Asam Pedas Ikan Pari Johor – Sour and Spicy Stingray
We cook asam fish all the time at home. In fact, whenever the belimbing trees are laden with fruits, those few days are asam fish days. For us at home, Ikan Gerang Asam is the default way of cooking asam fish. But of course there are geographical variations to how asam fish is cooked. Ikan Gerang Asam, the Melakan peranakan of preparation depends heavily on the use of daun limau purut (kaffir lime leaves) amidst other fresh ingredients like lengkwas (galangal ginger) to work up the aromatics! And that most certainly helped to work up an appetite! When I was preparing Laksa Belut Perlis, the famous eel laksa from the most northern Malaysian state in the Peninsula, all the rempah (blended ingredients) were basically boiled together with the broth base without any sautéing. But yet, it was still very delicious. And this month’s MFF brings me down all the way to the far south, to the bordering state of Johor for Ikan Pari Asam Pedas.
With the Straits of Malacca and Andaman Sea which leads into the Indian Ocean on the left, as well as the South China Sea bordering the Pacific on the right, Malaysia is never short of produce from the vast oceans. In fact, none of the states are landlocked, so seafood is always in abundance and with that comes a myriad of ways of preparing it. Asam Pedas is one of the most popular way of cooking fish, as tang and heat marry the delicate and sweet flavours of white meat so well. The highlight of the Johorean version is the incorporation of bunga kantan (torch ginger flower) and daun kesum (vietnamese mint) were used which I suspect to be common within the Riau region which includes the Johor sultanate, Singapore and the Riau Islands as well as parts of northeastern Sumatra.
Asam Pedas Ikan Pari – Sour and Spicy Stingray (serves 6-8)
1 kg ikan pari (sting ray). Cut to chunks. Can be replaced with other meaty fish like large mackerel varieties, e.g. ikan batang, ikan tenggiri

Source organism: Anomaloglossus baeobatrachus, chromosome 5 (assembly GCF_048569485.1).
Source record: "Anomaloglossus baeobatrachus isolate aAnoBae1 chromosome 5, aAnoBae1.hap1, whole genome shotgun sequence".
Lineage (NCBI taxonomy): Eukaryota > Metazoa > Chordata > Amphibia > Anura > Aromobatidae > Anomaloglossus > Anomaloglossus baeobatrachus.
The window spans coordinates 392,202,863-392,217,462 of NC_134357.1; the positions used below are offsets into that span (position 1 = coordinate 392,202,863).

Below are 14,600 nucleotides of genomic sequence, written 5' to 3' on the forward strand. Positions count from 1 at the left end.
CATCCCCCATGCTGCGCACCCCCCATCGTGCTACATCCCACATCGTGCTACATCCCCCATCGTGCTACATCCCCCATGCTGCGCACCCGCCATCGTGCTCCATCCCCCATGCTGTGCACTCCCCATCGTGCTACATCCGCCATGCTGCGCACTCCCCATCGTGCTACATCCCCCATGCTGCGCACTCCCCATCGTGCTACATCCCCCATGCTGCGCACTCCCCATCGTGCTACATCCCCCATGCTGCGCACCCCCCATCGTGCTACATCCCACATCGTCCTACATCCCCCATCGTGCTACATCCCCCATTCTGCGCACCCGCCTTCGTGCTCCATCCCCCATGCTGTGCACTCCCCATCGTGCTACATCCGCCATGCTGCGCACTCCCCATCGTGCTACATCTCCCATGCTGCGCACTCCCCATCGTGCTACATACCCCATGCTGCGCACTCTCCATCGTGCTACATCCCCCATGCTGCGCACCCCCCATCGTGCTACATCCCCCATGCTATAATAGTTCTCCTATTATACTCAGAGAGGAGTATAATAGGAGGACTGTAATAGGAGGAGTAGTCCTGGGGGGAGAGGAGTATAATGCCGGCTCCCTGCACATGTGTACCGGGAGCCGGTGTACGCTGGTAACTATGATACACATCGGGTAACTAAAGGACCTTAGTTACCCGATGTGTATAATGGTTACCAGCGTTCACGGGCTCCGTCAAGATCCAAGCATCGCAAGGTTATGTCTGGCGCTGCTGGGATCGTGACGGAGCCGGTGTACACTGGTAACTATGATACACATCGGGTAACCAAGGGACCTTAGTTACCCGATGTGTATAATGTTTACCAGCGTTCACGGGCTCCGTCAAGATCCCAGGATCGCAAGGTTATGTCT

2 bunga kantan (torch ginger bud), halved
5-8 branches of daun kesum (Vietnamese mint), looped into a knot.
4 serai (lemongrass), lower white portion only, halved and slightly crushed
15 young okra (lady’s finger), stem trimmed
2 large tomatoes, quartered
100g asam jawa (tamarind pulp), rubbed with 2 bowls of water. Strained to retain juice and set aside. Can be replaced with 5-8 slices of asam gelugor/asam keping
6 tbsp oil
sugar and salt to taste
Garnish (optional) – finely sliced bunga kantan and daun kesum
20 dried chillies, seeds removed and soaked to soften
1 large bawang besar (red onion),skin removed and julienned (or 2 medium sized onions)
4 cloves garlic, skin removed and sliced
thumb knob of halia (ginger), chopped
thumbknob of kunyit (turmeric root), skin scrapped off and chopped
thumbknob of belachan (shrimp paste), toasted and crushed into powder
1. Heat wok and add oil. Saute rempah paste over medium heat until oil begins to separate.
2. Add serai and bunga kantan halves and strained asam jawa water. Bring to a boil.
3. Add daun kesum, followed by stingray chunks. Add salt and sugar and top up with more water until it covers at least 3/4 of the fish. Bring it back to a boil. Let it simmer at medium low heat for about 2-3 min. Sting ray is cooked when it can be flaked easily. Adjust taste with more salt or sugar if necessary.
4. Add okra and let it cook for 1 min. Add tomatoes, give it a light toss and turn off the heat.
5. Dish up, garnish with slices of bunga kantan and daun kesum. Serve with rice.
I am submitting this post to Malaysian Food Fest, Johor Month hosted by Annie of Annielicious Food